into the heart of darkness, into the universal human phobia, and walk
out unscathed.
- Colonel Dave Grossman on Sheepdogs
Oh, Dr. Rusty Shackleford is back, and he has something to say to some folks in Congress.

Friday, November 18, 2005

U.S. Navy's slow retreat

Here is some good news for the Chinese from their friends in the Senate.
$9.1 billion to permit construction of four new ships, less than half the total of 10 to 12 new vessels the Navy and independent consultants say is needed to sustain today’s fleet. The total includes $336.7 million to accelerate construction of a new aircraft carrier, CVN-78, that will be built at Northrop Grumman’s Newport News shipyard, as well as a new amphibious assault ship and a new destroyer.
If you want to be optimistic, in the long run you can get on average 30 years out of a Navy ship, but as those who work with the 38 year old Kennedy, they cost a lot to maintain. Fairly soon, being that many are going inside 30, we will be at 120 ships.

Where does that lead us to? Let's assume all 120 are deployable battle force ships (that will never happen). I'm an optimist. Right now, we only have 280 battle force ships (remember the 600 ship Navy we almost had in the 1980s? That is LONG gone). Those numbers include aircraft carriers, submarines, and patrol craft. As of today, 148 ships are underway - 98 of those are on deployment, AKA overseas worldwide.

Using finger and toe math, let's compare.

---------------Now-----Frist's Navy
On deployment:--98------42

That is deployed to the Atlantic, Pacific, Indian, and the Med. Ponder.

The long term trend is clear. Power, especially naval power, abhors a vacuum. We will soon only have a Regional Power Navy on this path. Hope was the LCS would give us some numbers. But hope isn't a plan. 20 years comes fast. If China keeps up its rate, from a regional conflict situation, for the first time in almost 90 years we will have someone close to having a peer power basis on the open sea. Hey, the PLAN doesn't have to match us 1 for 1, all they have to do is make the Taiwan situation seem painful enough to make it not worthwhile. You are not going to bully China in 2025 with the fleet we are building. By the time the rump 2ND, 3RD, 5TH, and 6TH fleets run over to help the 7TH fleet; the truth on the ground will have changed to the point it won't matter. Not with 120 ships.

Remember, we have to cover the world's oceans if we want to be a Global Naval Power. China only has to worry about WESTPAC and the SLOC to its oil. With Central Asia's oil coming online in the next decade, even the SLOC past the Malacca Straits may be a pass if needed. OK, you wargamers, can you defend Taiwan and defend OUR SLOC from Middle East oil with 120 warships ready to sail? What do you do when Japan tells you to go home?

Self fulfilling prophecy sometimes. We take our dominance of the ocean for granted at our own peril. Keep building billion dollar plus "Destroyers" and Gator Freighters with solid titanium pipes. Keep coming up with A-12s, C-130Js and other wonders. You will ask your children to go to sea with almost nothing.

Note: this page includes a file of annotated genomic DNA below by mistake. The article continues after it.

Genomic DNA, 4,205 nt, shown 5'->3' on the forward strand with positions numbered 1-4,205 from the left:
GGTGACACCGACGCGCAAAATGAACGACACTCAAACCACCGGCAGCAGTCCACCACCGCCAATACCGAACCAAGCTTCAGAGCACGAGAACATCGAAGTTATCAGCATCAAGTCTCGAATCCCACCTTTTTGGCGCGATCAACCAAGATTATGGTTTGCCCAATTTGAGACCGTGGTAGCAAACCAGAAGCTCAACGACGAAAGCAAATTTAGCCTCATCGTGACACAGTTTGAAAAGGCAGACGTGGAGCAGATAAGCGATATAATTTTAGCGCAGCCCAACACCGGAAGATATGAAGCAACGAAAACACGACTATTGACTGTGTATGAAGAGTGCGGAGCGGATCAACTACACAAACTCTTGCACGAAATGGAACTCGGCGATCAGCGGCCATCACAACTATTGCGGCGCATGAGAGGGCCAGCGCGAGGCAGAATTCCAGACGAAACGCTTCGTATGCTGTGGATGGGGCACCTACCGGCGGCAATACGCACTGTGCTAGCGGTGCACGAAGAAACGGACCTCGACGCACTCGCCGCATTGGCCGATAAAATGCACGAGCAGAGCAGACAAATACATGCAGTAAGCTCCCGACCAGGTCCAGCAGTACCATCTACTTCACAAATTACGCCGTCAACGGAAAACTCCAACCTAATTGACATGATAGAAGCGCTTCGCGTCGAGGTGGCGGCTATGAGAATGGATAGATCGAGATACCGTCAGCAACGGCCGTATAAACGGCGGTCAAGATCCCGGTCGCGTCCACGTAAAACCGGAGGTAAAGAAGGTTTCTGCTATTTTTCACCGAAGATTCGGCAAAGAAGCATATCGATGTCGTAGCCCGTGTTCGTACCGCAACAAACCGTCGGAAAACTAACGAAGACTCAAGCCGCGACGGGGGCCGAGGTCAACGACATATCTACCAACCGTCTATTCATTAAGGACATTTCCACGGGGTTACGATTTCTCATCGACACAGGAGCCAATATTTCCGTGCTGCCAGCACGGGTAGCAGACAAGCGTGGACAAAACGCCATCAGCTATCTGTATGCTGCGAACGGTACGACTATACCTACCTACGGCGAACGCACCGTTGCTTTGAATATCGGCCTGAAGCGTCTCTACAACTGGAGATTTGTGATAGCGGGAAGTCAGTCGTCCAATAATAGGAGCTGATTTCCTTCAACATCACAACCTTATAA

Think you can win with a few highest quality, very expensive weapons against a motivated enemy fighting with a more numerous, though slightly inferior weapons? Talk to Obersturmbannfurher Joachim Peiper. If he was still around, he might have an opinion on that.

McCain hits two home runs

I’ll call it when I see it. I am not one of his best fans, but when he is right – he is right.

Point 1. – Open ended contracts. This was from yesterday’s WSJ, not available online.

“If the contractor can’t tell us what its going to cost, then they shouldn’t be seeking a contract,”

He was referring to the DD(X) and the C-130J as examples. In the same article,
Katherine Schinasi of the GAO, tha watchdog arm of Congress, said the Defense Department already knows many of the steps it needs to take. However, the Pentagon has yet to find the necessary willpower.
“DOD is not employing the knowledge-based approach, discipline is lacking, and business cases are weak. Persistent practices show a decided lack of restraint,” Schinasi said.

Point 2. – That back-stabbing ass-covering display of Senate cowardice. (in the NYPost)

Anyone reading the amendment gets the sense that the Senate's foremost objective is the draw-down of American troops. What it should have said is that America's first goal in Iraq is not to withdraw troops, but to win the war. All other policy decisions we make should support, and be subordinate to, the successful completion of our mission.

Morality, national security and the honor our fallen deserve all compel us to see our mission in Iraq through to victory.

But the amendment suggests a different priority. It signals that withdrawal, not victory, is foremost in Congress' mind, and suggests that we are more interested in exit than victory. …
A date is not an exit strategy. To suggest that it is only encourages our enemies, by indicating that the end to American intervention is near. It alienates our friends, who fear an insurgent victory, and tempts undecideds to join the anti-government ranks.

Because the stakes there are so high — higher even than those in Vietnam — our friends and our enemies need to hear one message: America is committed to success, and we will win this war.
A date is not an exit strategy: it is surrender. Only 19 Senators, including Senator McCain, who voted with him show the maturity and knowledge of history to even deserve to be considered for CINC.

Here is the bad news for America and the Democrats.